A research conducted at the University College London has discovered that people who suffer long term stress may have something else to worry about: Obesity.
The findings used hair samples to determined levels of cortisol, a hormone responsible for the regulation of the body’s response to stress.
The result of the study, which is published in the health journal Obesity, shows that continuous exposure to increasing levels of cortisol over several months could result in an individual becoming heavy and persistently gaining excess weight.
Hypotheses have long been developed on the link between chronic stress and obesity, as patients often report resorting to overeating or engage in ‘comfort eating’ of foods with unhealthy amounts of fats, sugar and calories in times of stress. Besides, cortisol plays a vital function in body metabolism and determining where fat is stored.
Earlier researcher trying to establish a relationship between the stress hormone and obesity essentially relied on measuring the cortisol levels in blood, saliva or urine, which could fluctuate depending on the time of day and other environmental factors. The studies failed to accurately record and analyse long-term cortisol levels.
The study was conducted with 2,527 men and women who were 54 years old with a four year test period. The researcher cut a 2cm strand of hair from every participant. The cut section of the hair was as close as possible to the individual’s scalp to represent about 2 months’ hair growth with higher levels of cortisol.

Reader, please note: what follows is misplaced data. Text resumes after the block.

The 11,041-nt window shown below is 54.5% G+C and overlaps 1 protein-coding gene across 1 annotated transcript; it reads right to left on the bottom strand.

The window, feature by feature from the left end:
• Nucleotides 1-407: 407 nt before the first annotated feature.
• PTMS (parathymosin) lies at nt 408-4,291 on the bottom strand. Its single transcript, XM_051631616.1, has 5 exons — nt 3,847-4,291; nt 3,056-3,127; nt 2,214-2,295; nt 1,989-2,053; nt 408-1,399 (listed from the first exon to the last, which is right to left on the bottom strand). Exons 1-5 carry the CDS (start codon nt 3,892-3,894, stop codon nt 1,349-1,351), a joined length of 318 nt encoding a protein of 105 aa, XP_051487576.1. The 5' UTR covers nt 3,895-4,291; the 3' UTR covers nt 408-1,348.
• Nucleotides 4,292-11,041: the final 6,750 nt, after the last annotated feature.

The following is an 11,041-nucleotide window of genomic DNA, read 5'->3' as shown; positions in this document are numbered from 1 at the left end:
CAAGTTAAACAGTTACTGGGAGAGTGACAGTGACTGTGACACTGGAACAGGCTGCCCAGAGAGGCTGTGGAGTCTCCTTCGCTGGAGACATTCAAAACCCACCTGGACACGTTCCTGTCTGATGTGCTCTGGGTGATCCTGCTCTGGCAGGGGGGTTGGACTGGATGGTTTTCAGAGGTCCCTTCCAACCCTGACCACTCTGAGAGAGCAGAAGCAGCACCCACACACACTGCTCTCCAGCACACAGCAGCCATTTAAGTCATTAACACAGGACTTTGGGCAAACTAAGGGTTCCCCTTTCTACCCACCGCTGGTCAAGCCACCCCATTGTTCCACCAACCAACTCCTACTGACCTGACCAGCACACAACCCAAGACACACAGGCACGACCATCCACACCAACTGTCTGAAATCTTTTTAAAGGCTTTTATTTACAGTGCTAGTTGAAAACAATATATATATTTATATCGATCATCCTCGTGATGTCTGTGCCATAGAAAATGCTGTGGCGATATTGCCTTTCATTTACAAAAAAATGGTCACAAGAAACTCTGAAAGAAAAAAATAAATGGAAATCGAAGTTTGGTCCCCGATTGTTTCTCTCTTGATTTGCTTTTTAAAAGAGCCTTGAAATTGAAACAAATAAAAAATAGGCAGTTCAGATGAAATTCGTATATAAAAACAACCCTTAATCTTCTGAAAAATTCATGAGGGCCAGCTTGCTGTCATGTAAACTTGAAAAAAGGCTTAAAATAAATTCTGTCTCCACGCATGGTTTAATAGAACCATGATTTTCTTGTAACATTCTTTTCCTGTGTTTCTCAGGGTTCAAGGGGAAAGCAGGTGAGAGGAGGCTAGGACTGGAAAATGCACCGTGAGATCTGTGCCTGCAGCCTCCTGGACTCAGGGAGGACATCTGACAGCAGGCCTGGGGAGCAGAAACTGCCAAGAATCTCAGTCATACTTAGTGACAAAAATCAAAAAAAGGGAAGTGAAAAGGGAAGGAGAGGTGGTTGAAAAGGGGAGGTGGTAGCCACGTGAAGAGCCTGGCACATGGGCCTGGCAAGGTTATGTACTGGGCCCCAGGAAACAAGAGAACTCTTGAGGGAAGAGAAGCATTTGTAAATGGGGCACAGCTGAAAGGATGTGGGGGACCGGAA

They also take in account the weight of each participant, their body mass index (BMI) and waist size, as well as the link between their hair cortisol and persistence of obesity over time.
Study participant who were classified as obese if they had 30 or higher BMI, or a waist circumference that was 102cm or higher in men, or 88cm or higher in women particularly showed higher hair cortisol levels.
The study team leader, Dr Sarah Jackson of the Epidemiology and Public Health department of UCL said the results showed consistent proofs that chronic stress is linked with higher levels of obesity.
She added that people with concentrated cortisol levels present in their hair also tended to have bigger waist lines which is important because carrying the weight of excess fat accumulated around the abdomen exposes the individuals to dangerous ailments and situations like diabetes, heart diseases, and even premature death.
The chief researcher stated that using cortisol levels to determine the association between stress and overweight problems is a relatively new method and provides a quick and easy diagnosis in assessing dangerously high levels of cortisol concentration in the study of obesity. She said the study could aid in further understanding this link and the subject area.
However, the study had certain limitations, including the fact that data was generated from an older population which could have a varied cortisol levels compared to younger adults. Also, the sample population was exclusively white.